Chantilly (French: Château de Chantilly) is the manor and the castle from the era of the “Old order” according to French traditions of division into historical periods. It is located in the suburbs of Paris in the commune of Chantilly (Department of the Oise), in the valley of the Nonette River, a tributary of the Oise River.
A little history of the manor and the castle
The first buildings in this area, which was then called Cantilius, are known even under Roman rule in the Gallo-Roman era. In the X century there was already a real castle, destroyed by the middle of the XIV century. At the end of the 14th century, French Chancellor Pierre de Orgemont built a new castle here. In the middle of the XV century. The widow Marguerite de Orgemont marries the Baron de Montmorency. The Montmorency family begins to be the master here for two centuries. The grandson of Marguerite de Orgemont, the constable Anne de Montmoronsy hires the architect Pierre Chambige, who builds a real fortified castle here in the style and under the influence of the Italian campaigns of the constable. Being a great connoisseur of art and a patron of the arts, Anne de Montmorency built another castle, inviting the famous masters Jean Boulan, Francois Clue, Bernard Palissy, Leonard Limousin, Jean Goujon. The new palace, which received the name “Small Castle” or Capitanary, was filled with works of art, sculptures and paintings, decorative furniture and elegant carpets. After several years of disgrace, the diplomat and commander Anne de Montmorency again participated in the battles, but was mortally wounded at the battle of Saint-Denis and died at the age of 74. His youngest son was married three times and had a beautiful daughter, Charlotte, to whom even King Henry IV was not indifferent. Charlotte married the Prince of Conde and they had a son who became an admiral very early, and already at the age of 35 a marshal of France. His escort consisted of three dozen pages in silk suits with gold embroidery and hundreds of knights of aristocratic origin. At the insistence of Queen Marie Medici, he was married to the beautiful Marie-Felicia Orsini (“Silvia”), but was implicated in the rebellion of Gaston of Orleans and was executed in Toulouse on October 30, 1632. Montmorency’s property was requisitioned by Louis XIII. The estate of Chantilly was donated by Anna of Austria to her mother, Charlotte de Montmorency, Princess of Conde (Duchess of Angouleme) after the military victory of the Duke of Enghien – the Great Conde. The great Conde embellished the park by inviting La Quenteny and Le Notre. This park began to serve as a venue for celebrations, which were even attended by King Louis XIV himself. Subsequent generations of Conde also made changes to the buildings.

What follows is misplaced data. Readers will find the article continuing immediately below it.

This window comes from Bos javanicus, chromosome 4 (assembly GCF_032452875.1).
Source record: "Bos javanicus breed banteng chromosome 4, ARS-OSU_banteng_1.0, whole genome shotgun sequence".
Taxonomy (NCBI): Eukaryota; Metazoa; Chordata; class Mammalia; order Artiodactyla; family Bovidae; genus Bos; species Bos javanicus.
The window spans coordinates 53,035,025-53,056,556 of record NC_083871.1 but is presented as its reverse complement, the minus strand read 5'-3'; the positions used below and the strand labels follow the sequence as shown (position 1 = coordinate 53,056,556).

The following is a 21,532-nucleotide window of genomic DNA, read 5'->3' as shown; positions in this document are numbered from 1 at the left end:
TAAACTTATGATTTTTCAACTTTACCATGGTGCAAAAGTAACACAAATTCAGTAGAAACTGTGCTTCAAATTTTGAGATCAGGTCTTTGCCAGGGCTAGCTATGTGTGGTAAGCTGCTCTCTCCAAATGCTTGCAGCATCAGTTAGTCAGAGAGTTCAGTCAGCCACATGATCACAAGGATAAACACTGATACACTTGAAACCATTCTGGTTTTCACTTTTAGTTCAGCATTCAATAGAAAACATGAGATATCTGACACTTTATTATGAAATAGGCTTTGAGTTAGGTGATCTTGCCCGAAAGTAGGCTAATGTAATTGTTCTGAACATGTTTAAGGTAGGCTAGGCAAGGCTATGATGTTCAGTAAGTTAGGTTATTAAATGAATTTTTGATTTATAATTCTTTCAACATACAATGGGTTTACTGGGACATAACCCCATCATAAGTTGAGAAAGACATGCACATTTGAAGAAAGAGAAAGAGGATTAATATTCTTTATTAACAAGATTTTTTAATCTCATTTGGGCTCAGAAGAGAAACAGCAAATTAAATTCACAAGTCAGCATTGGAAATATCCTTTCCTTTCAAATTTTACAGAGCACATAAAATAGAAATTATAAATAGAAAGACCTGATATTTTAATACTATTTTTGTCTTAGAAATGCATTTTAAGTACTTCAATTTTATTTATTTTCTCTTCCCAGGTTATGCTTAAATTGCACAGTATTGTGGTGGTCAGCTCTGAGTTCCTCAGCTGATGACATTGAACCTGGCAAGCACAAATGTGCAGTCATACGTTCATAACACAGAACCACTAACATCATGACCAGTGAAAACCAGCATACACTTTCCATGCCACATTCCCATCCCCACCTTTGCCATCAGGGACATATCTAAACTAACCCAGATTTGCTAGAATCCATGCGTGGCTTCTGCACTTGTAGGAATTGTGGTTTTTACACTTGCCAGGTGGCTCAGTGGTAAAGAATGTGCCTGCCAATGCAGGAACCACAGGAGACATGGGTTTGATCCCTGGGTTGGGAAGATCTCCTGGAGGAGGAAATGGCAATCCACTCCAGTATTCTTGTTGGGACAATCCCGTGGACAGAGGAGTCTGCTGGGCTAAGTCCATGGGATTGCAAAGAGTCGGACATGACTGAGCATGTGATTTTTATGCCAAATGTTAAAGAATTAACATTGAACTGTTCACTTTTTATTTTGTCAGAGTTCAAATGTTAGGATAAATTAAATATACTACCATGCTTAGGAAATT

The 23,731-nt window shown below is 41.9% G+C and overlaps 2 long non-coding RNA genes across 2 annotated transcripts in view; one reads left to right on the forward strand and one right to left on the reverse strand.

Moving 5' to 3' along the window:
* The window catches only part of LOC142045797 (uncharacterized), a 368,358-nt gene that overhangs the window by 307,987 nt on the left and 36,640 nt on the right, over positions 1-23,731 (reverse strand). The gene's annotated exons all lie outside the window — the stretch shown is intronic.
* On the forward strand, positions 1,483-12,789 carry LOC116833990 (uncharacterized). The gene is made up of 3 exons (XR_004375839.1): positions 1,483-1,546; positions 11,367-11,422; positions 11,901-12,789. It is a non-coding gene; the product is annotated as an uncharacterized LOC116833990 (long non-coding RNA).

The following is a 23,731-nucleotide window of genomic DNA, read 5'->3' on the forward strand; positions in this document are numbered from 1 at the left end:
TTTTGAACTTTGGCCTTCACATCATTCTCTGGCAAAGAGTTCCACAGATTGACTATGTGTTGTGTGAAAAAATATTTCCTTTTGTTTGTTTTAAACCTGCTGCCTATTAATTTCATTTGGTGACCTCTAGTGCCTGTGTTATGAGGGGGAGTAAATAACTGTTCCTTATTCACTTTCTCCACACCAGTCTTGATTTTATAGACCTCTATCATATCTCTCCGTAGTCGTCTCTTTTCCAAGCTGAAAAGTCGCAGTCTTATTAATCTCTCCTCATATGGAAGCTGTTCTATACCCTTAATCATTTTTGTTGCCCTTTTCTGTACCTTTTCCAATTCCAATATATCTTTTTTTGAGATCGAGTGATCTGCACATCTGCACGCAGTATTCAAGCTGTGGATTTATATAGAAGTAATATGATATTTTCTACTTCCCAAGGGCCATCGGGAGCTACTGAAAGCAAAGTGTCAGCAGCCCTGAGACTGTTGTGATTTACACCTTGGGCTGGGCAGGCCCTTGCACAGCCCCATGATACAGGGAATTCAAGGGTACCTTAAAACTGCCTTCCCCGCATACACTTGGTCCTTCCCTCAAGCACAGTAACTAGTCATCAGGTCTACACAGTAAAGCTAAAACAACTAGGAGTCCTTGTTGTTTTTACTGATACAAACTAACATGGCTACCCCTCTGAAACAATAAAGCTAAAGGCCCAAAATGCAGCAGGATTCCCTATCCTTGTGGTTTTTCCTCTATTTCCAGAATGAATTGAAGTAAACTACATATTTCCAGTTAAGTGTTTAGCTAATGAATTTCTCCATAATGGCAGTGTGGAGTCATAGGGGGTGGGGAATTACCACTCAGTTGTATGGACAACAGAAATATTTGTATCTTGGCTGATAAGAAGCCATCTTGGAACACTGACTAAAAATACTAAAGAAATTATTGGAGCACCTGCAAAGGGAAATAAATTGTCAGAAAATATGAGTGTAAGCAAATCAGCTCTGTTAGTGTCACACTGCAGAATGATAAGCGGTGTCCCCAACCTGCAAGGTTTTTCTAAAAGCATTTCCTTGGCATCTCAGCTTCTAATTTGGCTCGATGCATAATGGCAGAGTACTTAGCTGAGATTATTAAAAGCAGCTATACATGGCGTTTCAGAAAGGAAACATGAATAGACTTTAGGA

1770 – Enghien Castle was built in honor of the duke’s son, who was later shot by Napoleon in the Bois de Vincennes.
1782 – Prince Conde receives the future Russian Emperor Paul I and his wife, nee Princess Dorothea of Württemberg, who travel under the names of Count and Countess of the North. For this hospitable reception, Emperor Paul I later gives shelter to the owners of Chantilly who fled from the revolution and even to his guards.
1830 The last of the Princes of Conde, Louis-Henri-Joseph Conde, the father of Louis-Antoine-Henri Conde, who was shot by Napoleon, dies in Saint-Laye. The Duke of Omal becomes the heir of the family, who builds a Grand Castle in Chantilly and restores the estate under the guidance of the architect Domé.
1886 – The Duke of Omal donates the estate, castle and collections to the Institute of France.
At the moment, the castle, park and art collections are world heritage and are available to visitors.
Condé Museum (French: Musée Condé)
The Conde Museum is located in the Château de Chantilly in what used to be large and small apartments built in the 18th and 19th centuries under the Prince of Conde and the Duke of Omal.
Photo gallery of Chantilly castle, reviews and tips
Condé Museum and its collections
The collection contains more than 500 paintings by famous masters, 300 miniatures, 689 drawings by famous artists, 500 painted portraits of which 400 were painted in the 16th century, 500 watercolor portraits of Carmonel, 600 portraits of Rafe, 3000 prints, bronze statues, collections of ceramics, rare coins and medals. . Here are the works of the masters Raphael, Botticelli, Filippo Lippi, Perugino, Titian, Salvador Rosa, Rubens, Van Dyck, Corot, Durer … There is a large library consisting of 14,000 volumes of rare books, 1,400 manuscripts, 5,000 prints, many letters and archives. There is also a collection of carpets and jewelry, including the famous “pink diamond”